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Matthew Freeman is a Brooklyn based playwright with a BFA from Emerson College. His plays include THE DEATH OF KING ARTHUR, REASONS FOR MOVING, THE GREAT ESCAPE, THE AMERICANS, THE WHITE SWALLOW, AN INTERVIEW WITH THE AUTHOR, THE MOST WONDERFUL LOVE, WHEN IS A CLOCK, GLEE CLUB, THAT OLD SOFT SHOE and BRANDYWINE DISTILLERY FIRE. He served as Assistant Producer and Senior Writer for the live webcast from Times Square on New Year's Eve 2010-2012. As a freelance writer, he has contributed to Gamespy, Premiere, Complex Magazine, Maxim Online, and MTV Magazine. His plays have been published by Playscripts, Inc., New York Theatre Experience, and Samuel French.

Wednesday, June 06, 2007

Rinde Eckert's "Horizon"

I got opportunity to go check out Rinde Eckert's "Horizon" last night at the New York Theater Workshop, which I can recommend without reservation. I don't usually feel comfortable using this blog as a forum for reviews, so I'll eschew that format. The performers, songs, direction will all get professional reviews all over the place. In fact, I'm relatively certain Ben Brantley just said some very nice things over at the New York Times.

To start with, the whole evening was worth the allegorical story of the paper flower. You'll see.

What I found most compelling about the evening was that it portrays a Christian scholar as a formidable intellectual. In the current cultural climate, the political right has inspired a sort of rubbernecking instinct when it comes to public Christian 'representatives.' It goes without saying that the tradition of religious scholarship has taken a bit of a beating in both the press and in the political realm. Hackneyed phrases such as "I look to my faith" are so pat from politicians (on both sides of the aisle) that they've taken on the tone of placation. The idea, for example, that the parables and allegories in the Bible still have some heft, some ethical power, is a rather stunning one to see on the New York stage.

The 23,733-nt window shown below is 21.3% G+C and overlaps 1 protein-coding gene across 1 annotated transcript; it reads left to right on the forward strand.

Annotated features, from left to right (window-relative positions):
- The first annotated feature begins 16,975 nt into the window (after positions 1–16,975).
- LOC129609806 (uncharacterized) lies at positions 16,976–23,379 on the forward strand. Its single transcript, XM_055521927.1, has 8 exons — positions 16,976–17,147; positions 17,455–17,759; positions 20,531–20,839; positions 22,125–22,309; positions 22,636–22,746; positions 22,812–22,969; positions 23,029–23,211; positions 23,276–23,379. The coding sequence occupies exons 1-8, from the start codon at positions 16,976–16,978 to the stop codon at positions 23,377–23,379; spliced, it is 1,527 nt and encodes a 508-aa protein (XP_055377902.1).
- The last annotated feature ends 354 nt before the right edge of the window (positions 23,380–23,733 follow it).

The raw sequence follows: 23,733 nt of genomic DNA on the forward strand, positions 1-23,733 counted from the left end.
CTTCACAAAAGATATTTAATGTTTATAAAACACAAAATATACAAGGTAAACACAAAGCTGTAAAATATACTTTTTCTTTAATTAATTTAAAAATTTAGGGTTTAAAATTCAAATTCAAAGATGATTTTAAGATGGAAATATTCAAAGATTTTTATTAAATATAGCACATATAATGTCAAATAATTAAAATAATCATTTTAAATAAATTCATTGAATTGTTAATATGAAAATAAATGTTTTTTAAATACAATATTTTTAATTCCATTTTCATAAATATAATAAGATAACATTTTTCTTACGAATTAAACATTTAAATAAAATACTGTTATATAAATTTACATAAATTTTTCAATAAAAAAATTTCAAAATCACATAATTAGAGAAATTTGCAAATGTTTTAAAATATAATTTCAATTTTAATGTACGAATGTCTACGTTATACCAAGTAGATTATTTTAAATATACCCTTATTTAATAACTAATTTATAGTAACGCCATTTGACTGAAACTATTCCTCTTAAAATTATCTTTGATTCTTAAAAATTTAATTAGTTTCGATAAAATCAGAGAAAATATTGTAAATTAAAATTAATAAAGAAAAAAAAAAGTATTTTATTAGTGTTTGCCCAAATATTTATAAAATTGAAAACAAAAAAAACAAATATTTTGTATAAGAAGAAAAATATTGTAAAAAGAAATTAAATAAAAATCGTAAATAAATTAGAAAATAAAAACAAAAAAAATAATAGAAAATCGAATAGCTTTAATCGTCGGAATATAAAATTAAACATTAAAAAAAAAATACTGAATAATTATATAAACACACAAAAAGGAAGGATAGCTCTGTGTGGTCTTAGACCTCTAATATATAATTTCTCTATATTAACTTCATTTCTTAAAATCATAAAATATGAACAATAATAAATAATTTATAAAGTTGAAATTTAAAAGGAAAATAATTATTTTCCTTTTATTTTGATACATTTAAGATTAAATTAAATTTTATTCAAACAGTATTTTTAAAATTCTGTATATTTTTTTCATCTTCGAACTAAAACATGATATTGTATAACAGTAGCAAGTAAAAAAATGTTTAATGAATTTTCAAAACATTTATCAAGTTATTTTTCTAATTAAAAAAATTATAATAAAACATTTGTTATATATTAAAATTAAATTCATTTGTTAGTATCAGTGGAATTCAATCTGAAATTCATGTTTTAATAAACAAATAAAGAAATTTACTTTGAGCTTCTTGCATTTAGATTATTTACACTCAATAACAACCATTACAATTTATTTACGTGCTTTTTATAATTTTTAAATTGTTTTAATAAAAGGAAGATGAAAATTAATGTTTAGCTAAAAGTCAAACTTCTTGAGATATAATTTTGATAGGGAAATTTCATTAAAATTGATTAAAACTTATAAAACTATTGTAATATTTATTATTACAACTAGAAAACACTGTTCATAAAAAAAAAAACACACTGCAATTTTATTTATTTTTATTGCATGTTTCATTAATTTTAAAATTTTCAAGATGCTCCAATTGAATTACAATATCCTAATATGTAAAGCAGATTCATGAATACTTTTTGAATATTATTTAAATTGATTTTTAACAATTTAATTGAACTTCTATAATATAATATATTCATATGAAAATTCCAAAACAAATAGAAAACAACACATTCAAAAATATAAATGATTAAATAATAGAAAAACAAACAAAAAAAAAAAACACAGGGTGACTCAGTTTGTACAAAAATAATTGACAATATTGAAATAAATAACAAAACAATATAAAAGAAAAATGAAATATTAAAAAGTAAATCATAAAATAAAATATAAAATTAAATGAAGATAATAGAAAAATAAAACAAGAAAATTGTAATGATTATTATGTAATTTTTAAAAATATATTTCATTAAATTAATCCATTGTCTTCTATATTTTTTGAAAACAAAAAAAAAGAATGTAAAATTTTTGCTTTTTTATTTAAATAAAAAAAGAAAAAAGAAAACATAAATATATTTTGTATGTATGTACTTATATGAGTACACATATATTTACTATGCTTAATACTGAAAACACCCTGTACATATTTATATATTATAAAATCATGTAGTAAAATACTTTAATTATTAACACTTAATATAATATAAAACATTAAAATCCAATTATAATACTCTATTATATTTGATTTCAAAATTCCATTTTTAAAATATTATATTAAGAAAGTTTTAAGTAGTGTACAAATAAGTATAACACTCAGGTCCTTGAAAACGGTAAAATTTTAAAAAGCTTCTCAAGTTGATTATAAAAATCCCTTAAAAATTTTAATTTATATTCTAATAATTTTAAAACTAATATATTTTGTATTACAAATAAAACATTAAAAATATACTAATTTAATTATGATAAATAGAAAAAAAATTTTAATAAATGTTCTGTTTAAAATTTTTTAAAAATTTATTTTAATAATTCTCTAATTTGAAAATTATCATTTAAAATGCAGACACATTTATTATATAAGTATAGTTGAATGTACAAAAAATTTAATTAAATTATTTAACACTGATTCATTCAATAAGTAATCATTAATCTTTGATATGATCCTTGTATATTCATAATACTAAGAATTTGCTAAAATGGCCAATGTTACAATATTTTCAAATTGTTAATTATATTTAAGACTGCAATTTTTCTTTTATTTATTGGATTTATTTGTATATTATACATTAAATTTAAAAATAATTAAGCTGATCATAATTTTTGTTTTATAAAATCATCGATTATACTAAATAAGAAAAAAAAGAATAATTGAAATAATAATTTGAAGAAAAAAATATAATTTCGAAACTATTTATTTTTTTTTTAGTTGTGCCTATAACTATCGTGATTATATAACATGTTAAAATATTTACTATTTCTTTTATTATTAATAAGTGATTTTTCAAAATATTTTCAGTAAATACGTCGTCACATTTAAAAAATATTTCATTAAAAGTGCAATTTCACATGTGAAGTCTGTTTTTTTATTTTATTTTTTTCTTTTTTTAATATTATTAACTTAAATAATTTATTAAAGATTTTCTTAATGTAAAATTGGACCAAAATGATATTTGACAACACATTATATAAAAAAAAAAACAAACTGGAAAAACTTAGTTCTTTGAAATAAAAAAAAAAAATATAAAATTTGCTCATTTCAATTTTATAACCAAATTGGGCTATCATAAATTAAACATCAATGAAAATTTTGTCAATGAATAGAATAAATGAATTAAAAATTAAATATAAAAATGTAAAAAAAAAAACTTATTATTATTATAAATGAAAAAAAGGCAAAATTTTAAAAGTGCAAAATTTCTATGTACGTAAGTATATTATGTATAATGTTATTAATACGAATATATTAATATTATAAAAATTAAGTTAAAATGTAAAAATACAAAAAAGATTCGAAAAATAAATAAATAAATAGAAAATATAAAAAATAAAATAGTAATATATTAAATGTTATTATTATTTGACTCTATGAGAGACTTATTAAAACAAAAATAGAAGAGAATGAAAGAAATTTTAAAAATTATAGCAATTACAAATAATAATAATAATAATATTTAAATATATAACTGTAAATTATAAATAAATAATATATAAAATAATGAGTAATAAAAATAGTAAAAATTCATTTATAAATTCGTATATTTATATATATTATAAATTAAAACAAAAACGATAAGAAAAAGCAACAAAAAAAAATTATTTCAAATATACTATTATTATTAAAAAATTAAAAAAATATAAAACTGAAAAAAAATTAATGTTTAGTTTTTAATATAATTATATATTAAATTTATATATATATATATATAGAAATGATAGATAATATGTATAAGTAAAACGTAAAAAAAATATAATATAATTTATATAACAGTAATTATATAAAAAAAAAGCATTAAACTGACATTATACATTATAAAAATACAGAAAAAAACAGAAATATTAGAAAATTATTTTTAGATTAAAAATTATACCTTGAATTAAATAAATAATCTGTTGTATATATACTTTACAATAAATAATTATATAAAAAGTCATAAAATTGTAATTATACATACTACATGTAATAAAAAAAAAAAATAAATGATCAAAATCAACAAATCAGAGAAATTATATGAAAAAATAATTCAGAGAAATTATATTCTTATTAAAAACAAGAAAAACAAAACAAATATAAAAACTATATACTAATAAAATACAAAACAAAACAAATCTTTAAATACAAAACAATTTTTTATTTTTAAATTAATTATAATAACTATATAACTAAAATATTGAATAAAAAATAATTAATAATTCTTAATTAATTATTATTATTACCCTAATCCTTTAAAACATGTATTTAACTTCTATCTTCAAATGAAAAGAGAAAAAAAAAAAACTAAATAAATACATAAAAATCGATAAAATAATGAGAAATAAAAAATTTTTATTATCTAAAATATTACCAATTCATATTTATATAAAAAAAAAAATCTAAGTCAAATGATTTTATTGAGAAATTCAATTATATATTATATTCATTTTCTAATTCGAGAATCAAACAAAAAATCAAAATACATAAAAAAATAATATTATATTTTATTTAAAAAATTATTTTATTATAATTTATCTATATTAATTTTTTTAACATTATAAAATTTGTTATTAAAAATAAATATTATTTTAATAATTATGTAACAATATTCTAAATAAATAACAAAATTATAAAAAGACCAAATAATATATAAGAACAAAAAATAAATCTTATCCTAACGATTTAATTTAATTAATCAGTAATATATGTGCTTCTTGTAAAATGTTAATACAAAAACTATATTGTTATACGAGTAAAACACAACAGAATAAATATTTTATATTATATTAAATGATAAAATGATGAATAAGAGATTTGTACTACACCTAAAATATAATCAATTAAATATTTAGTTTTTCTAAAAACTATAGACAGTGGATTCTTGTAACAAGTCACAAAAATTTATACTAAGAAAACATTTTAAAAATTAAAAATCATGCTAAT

"Horizon," in this climate, would seem to be political. It isn't. It is concerned only, it appears, with humankind and its resistance to, or misunderstanding of, its own search for underlying meanings. Christianity here is beside the point, in a manner of speaking. More to the point is the desire for a religious human being to embrace reason, and to seek to inspire reason in others. It speaks to a large tradition and contigent of religious people who use their faith to find understanding, as opposed to using faith to dispel their responsiblity as seekers and thinkers.

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